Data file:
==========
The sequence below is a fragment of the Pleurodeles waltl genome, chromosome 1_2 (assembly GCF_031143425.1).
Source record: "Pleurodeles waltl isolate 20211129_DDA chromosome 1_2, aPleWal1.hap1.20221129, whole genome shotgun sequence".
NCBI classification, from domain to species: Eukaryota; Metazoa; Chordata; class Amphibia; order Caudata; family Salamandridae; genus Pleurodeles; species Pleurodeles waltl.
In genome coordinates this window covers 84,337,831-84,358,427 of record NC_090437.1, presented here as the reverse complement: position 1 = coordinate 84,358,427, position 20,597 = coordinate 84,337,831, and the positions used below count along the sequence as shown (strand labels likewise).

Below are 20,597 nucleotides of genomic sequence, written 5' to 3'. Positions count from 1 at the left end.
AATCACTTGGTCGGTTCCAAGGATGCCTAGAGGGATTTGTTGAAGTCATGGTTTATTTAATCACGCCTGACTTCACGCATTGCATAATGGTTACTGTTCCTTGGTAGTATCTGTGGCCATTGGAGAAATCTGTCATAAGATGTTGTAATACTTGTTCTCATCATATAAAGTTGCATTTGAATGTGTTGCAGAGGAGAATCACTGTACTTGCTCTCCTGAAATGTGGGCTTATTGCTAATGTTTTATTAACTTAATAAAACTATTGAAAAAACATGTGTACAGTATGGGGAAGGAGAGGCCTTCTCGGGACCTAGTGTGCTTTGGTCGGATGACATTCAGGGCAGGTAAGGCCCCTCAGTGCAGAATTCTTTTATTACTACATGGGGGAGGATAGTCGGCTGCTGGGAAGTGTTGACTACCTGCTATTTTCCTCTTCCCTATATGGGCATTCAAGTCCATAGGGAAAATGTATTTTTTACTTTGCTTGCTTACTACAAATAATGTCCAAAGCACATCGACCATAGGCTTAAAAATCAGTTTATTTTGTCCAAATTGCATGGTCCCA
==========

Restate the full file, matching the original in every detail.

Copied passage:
The sequence below is a fragment of the Pleurodeles waltl genome, chromosome 1_2 (assembly GCF_031143425.1).
Source record: "Pleurodeles waltl isolate 20211129_DDA chromosome 1_2, aPleWal1.hap1.20221129, whole genome shotgun sequence".
NCBI classification, from domain to species: Eukaryota; Metazoa; Chordata; class Amphibia; order Caudata; family Salamandridae; genus Pleurodeles; species Pleurodeles waltl.
In genome coordinates this window covers 84,337,831-84,358,427 of record NC_090437.1, presented here as the reverse complement: position 1 = coordinate 84,358,427, position 20,597 = coordinate 84,337,831, and the positions used below count along the sequence as shown (strand labels likewise).

Below are 20,597 nucleotides of genomic sequence, written 5' to 3'. Positions count from 1 at the left end.
AATCACTTGGTCGGTTCCAAGGATGCCTAGAGGGATTTGTTGAAGTCATGGTTTATTTAATCACGCCTGACTTCACGCATTGCATAATGGTTACTGTTCCTTGGTAGTATCTGTGGCCATTGGAGAAATCTGTCATAAGATGTTGTAATACTTGTTCTCATCATATAAAGTTGCATTTGAATGTGTTGCAGAGGAGAATCACTGTACTTGCTCTCCTGAAATGTGGGCTTATTGCTAATGTTTTATTAACTTAATAAAACTATTGAAAAAACATGTGTACAGTATGGGGAAGGAGAGGCCTTCTCGGGACCTAGTGTGCTTTGGTCGGATGACATTCAGGGCAGGTAAGGCCCCTCAGTGCAGAATTCTTTTATTACTACATGGGGGAGGATAGTCGGCTGCTGGGAAGTGTTGACTACCTGCTATTTTCCTCTTCCCTATATGGGCATTCAAGTCCATAGGGAAAATGTATTTTTTACTTTGCTTGCTTACTACAAATAATGTCCAAAGCACATCGACCATAGGCTTAAAAATCAGTTTATTTTGTCCAAATTGCATGGTCCCA